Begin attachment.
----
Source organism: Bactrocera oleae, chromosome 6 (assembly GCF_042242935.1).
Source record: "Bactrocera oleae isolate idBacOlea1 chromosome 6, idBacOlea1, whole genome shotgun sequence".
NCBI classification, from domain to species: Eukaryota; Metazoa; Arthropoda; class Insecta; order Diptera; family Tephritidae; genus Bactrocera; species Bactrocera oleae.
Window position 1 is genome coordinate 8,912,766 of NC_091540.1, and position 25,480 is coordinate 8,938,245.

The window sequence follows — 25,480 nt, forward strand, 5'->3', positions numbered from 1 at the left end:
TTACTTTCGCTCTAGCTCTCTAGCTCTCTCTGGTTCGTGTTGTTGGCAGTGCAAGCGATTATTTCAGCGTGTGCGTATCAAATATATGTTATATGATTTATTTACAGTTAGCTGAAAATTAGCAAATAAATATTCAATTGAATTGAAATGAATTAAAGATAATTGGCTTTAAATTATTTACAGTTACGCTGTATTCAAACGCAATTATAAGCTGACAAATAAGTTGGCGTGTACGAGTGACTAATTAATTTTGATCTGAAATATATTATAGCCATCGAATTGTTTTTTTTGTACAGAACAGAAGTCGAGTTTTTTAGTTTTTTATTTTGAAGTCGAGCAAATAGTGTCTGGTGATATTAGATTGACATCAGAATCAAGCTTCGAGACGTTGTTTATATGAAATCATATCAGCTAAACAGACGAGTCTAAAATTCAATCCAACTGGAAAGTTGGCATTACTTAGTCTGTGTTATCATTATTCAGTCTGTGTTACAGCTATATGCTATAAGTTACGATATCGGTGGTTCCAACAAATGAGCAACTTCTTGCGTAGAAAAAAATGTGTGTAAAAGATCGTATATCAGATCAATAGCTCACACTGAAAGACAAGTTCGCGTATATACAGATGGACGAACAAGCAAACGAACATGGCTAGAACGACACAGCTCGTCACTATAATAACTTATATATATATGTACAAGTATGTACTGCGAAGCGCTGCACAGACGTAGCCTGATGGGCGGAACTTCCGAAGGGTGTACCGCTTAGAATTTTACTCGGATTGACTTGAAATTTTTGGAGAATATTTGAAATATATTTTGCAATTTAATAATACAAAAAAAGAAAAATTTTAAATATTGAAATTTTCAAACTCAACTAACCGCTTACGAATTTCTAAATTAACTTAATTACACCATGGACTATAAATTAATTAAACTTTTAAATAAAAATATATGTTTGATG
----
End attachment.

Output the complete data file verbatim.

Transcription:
Source organism: Bactrocera oleae, chromosome 6 (assembly GCF_042242935.1).
Source record: "Bactrocera oleae isolate idBacOlea1 chromosome 6, idBacOlea1, whole genome shotgun sequence".
NCBI classification, from domain to species: Eukaryota; Metazoa; Arthropoda; class Insecta; order Diptera; family Tephritidae; genus Bactrocera; species Bactrocera oleae.
Window position 1 is genome coordinate 8,912,766 of NC_091540.1, and position 25,480 is coordinate 8,938,245.

The window sequence follows — 25,480 nt, forward strand, 5'->3', positions numbered from 1 at the left end:
TTACTTTCGCTCTAGCTCTCTAGCTCTCTCTGGTTCGTGTTGTTGGCAGTGCAAGCGATTATTTCAGCGTGTGCGTATCAAATATATGTTATATGATTTATTTACAGTTAGCTGAAAATTAGCAAATAAATATTCAATTGAATTGAAATGAATTAAAGATAATTGGCTTTAAATTATTTACAGTTACGCTGTATTCAAACGCAATTATAAGCTGACAAATAAGTTGGCGTGTACGAGTGACTAATTAATTTTGATCTGAAATATATTATAGCCATCGAATTGTTTTTTTTGTACAGAACAGAAGTCGAGTTTTTTAGTTTTTTATTTTGAAGTCGAGCAAATAGTGTCTGGTGATATTAGATTGACATCAGAATCAAGCTTCGAGACGTTGTTTATATGAAATCATATCAGCTAAACAGACGAGTCTAAAATTCAATCCAACTGGAAAGTTGGCATTACTTAGTCTGTGTTATCATTATTCAGTCTGTGTTACAGCTATATGCTATAAGTTACGATATCGGTGGTTCCAACAAATGAGCAACTTCTTGCGTAGAAAAAAATGTGTGTAAAAGATCGTATATCAGATCAATAGCTCACACTGAAAGACAAGTTCGCGTATATACAGATGGACGAACAAGCAAACGAACATGGCTAGAACGACACAGCTCGTCACTATAATAACTTATATATATATGTACAAGTATGTACTGCGAAGCGCTGCACAGACGTAGCCTGATGGGCGGAACTTCCGAAGGGTGTACCGCTTAGAATTTTACTCGGATTGACTTGAAATTTTTGGAGAATATTTGAAATATATTTTGCAATTTAATAATACAAAAAAAGAAAAATTTTAAATATTGAAATTTTCAAACTCAACTAACCGCTTACGAATTTCTAAATTAACTTAATTACACCATGGACTATAAATTAATTAAACTTTTAAATAAAAATATATGTTTGATG